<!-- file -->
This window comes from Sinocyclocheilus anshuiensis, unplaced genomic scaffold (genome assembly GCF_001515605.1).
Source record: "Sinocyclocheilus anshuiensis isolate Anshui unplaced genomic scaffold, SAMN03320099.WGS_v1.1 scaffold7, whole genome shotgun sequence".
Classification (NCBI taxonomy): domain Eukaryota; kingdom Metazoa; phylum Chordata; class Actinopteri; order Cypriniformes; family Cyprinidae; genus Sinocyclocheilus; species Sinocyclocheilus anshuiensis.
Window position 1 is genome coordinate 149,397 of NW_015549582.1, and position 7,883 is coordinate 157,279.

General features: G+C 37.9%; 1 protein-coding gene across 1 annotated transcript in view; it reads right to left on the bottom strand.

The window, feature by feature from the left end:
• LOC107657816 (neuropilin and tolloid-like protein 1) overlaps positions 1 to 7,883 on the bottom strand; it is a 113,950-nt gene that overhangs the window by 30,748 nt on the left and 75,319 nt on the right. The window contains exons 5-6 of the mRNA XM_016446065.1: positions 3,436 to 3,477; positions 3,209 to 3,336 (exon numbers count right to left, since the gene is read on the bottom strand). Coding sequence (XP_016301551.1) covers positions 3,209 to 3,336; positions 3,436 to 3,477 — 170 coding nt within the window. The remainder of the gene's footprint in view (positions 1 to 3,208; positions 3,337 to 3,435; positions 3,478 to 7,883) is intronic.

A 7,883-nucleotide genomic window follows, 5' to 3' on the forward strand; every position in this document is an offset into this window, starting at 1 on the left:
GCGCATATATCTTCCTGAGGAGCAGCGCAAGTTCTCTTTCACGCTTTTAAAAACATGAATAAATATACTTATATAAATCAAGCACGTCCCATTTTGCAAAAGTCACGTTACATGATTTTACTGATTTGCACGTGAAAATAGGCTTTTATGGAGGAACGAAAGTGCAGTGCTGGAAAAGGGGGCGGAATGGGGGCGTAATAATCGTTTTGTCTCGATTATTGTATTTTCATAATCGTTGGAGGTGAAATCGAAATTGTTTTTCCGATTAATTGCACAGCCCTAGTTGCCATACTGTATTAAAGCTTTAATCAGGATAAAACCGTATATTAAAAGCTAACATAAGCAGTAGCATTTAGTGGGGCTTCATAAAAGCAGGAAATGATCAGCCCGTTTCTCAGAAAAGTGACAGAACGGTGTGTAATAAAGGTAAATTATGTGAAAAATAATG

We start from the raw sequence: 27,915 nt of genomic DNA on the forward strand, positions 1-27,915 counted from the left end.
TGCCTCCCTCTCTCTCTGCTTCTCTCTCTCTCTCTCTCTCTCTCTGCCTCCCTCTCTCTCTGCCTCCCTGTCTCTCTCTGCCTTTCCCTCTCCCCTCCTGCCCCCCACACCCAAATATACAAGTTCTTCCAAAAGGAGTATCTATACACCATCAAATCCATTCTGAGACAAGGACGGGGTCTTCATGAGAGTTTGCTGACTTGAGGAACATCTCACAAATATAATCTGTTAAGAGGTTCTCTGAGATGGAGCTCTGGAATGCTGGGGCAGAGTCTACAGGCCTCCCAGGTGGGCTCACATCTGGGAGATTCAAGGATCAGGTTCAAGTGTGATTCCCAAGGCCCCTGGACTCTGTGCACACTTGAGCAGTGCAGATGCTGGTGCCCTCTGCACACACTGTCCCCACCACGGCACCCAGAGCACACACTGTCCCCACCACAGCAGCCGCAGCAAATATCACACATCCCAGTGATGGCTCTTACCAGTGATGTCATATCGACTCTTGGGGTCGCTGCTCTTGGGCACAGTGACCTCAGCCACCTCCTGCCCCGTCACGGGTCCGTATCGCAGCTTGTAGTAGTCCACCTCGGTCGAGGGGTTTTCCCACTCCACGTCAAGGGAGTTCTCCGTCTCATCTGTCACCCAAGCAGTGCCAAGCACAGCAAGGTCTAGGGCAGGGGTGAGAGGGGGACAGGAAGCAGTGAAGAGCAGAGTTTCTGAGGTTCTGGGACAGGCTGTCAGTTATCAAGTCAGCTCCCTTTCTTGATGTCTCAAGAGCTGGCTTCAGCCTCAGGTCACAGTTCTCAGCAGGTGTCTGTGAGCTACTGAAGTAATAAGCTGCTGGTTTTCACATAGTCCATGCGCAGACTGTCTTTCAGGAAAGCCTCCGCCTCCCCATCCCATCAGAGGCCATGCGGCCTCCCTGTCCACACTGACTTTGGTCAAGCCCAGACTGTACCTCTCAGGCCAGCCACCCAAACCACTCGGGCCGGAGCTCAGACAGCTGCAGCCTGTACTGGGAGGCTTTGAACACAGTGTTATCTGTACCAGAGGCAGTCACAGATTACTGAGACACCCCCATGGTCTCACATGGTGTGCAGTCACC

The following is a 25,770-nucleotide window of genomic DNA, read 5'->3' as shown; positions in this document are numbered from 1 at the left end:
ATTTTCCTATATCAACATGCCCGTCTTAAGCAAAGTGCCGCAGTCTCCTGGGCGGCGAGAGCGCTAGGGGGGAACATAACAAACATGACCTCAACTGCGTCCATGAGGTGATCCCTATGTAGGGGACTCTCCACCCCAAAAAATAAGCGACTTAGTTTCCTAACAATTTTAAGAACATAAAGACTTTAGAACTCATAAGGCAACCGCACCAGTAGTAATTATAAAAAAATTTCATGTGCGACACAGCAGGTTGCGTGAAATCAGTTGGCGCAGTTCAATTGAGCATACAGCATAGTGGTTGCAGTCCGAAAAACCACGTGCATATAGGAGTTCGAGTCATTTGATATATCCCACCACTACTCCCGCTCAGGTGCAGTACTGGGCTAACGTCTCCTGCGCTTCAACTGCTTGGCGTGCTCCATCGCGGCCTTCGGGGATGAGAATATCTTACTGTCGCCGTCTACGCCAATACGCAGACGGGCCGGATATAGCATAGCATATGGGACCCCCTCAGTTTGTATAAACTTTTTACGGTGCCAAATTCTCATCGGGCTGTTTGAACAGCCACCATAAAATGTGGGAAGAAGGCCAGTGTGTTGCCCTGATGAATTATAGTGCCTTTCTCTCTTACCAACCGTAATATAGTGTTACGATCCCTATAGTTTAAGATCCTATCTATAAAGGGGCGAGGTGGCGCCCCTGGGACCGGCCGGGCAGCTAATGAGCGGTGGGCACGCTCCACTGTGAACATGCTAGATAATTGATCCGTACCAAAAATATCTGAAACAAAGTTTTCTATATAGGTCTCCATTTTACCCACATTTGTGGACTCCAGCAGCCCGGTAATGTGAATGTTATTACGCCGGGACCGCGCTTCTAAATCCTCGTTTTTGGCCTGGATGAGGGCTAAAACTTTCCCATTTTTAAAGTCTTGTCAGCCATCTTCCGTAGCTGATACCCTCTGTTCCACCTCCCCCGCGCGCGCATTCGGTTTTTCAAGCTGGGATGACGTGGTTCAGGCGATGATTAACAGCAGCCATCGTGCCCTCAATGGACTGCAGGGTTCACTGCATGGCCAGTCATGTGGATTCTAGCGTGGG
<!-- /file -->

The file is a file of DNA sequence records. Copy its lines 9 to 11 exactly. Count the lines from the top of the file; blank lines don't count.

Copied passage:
GCGCATATATCTTCCTGAGGAGCAGCGCAAGTTCTCTTTCACGCTTTTAAAAACATGAATAAATATACTTATATAAATCAAGCACGTCCCATTTTGCAAAAGTCACGTTACATGATTTTACTGATTTGCACGTGAAAATAGGCTTTTATGGAGGAACGAAAGTGCAGTGCTGGAAAAGGGGGCGGAATGGGGGCGTAATAATCGTTTTGTCTCGATTATTGTATTTTCATAATCGTTGGAGGTGAAATCGAAATTGTTTTTCCGATTAATTGCACAGCCCTAGTTGCCATACTGTATTAAAGCTTTAATCAGGATAAAACCGTATATTAAAAGCTAACATAAGCAGTAGCATTTAGTGGGGCTTCATAAAAGCAGGAAATGATCAGCCCGTTTCTCAGAAAAGTGACAGAACGGTGTGTAATAAAGGTAAATTATGTGAAAAATAATG

We start from the raw sequence: 27,915 nt of genomic DNA on the forward strand, positions 1-27,915 counted from the left end.
TGCCTCCCTCTCTCTCTGCTTCTCTCTCTCTCTCTCTCTCTCTCTGCCTCCCTCTCTCTCTGCCTCCCTGTCTCTCTCTGCCTTTCCCTCTCCCCTCCTGCCCCCCACACCCAAATATACAAGTTCTTCCAAAAGGAGTATCTATACACCATCAAATCCATTCTGAGACAAGGACGGGGTCTTCATGAGAGTTTGCTGACTTGAGGAACATCTCACAAATATAATCTGTTAAGAGGTTCTCTGAGATGGAGCTCTGGAATGCTGGGGCAGAGTCTACAGGCCTCCCAGGTGGGCTCACATCTGGGAGATTCAAGGATCAGGTTCAAGTGTGATTCCCAAGGCCCCTGGACTCTGTGCACACTTGAGCAGTGCAGATGCTGGTGCCCTCTGCACACACTGTCCCCACCACGGCACCCAGAGCACACACTGTCCCCACCACAGCAGCCGCAGCAAATATCACACATCCCAGTGATGGCTCTTACCAGTGATGTCATATCGACTCTTGGGGTCGCTGCTCTTGGGCACAGTGACCTCAGCCACCTCCTGCCCCGTCACGGGTCCGTATCGCAGCTTGTAGTAGTCCACCTCGGTCGAGGGGTTTTCCCACTCCACGTCAAGGGAGTTCTCCGTCTCATCTGTCACCCAAGCAGTGCCAAGCACAGCAAGGTCTAGGGCAGGGGTGAGAGGGGGACAGGAAGCAGTGAAGAGCAGAGTTTCTGAGGTTCTGGGACAGGCTGTCAGTTATCAAGTCAGCTCCCTTTCTTGATGTCTCAAGAGCTGGCTTCAGCCTCAGGTCACAGTTCTCAGCAGGTGTCTGTGAGCTACTGAAGTAATAAGCTGCTGGTTTTCACATAGTCCATGCGCAGACTGTCTTTCAGGAAAGCCTCCGCCTCCCCATCCCATCAGAGGCCATGCGGCCTCCCTGTCCACACTGACTTTGGTCAAGCCCAGACTGTACCTCTCAGGCCAGCCACCCAAACCACTCGGGCCGGAGCTCAGACAGCTGCAGCCTGTACTGGGAGGCTTTGAACACAGTGTTATCTGTACCAGAGGCAGTCACAGATTACTGAGACACCCCCATGGTCTCACATGGTGTGCAGTCACC